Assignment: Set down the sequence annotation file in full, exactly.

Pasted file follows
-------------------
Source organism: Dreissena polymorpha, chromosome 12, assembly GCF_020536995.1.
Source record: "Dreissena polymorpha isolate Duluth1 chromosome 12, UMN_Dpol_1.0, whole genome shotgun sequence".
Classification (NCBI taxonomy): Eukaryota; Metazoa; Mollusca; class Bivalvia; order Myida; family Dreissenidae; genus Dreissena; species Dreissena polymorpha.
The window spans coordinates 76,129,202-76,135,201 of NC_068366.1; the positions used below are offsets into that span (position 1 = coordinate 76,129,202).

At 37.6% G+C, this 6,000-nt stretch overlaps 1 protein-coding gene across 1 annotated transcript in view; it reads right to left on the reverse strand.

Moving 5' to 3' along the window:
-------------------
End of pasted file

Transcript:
Source organism: Dreissena polymorpha, chromosome 12, assembly GCF_020536995.1.
Source record: "Dreissena polymorpha isolate Duluth1 chromosome 12, UMN_Dpol_1.0, whole genome shotgun sequence".
Classification (NCBI taxonomy): Eukaryota; Metazoa; Mollusca; class Bivalvia; order Myida; family Dreissenidae; genus Dreissena; species Dreissena polymorpha.
The window spans coordinates 76,129,202-76,135,201 of NC_068366.1; the positions used below are offsets into that span (position 1 = coordinate 76,129,202).

At 37.6% G+C, this 6,000-nt stretch overlaps 1 protein-coding gene across 1 annotated transcript in view; it reads right to left on the reverse strand.

Moving 5' to 3' along the window: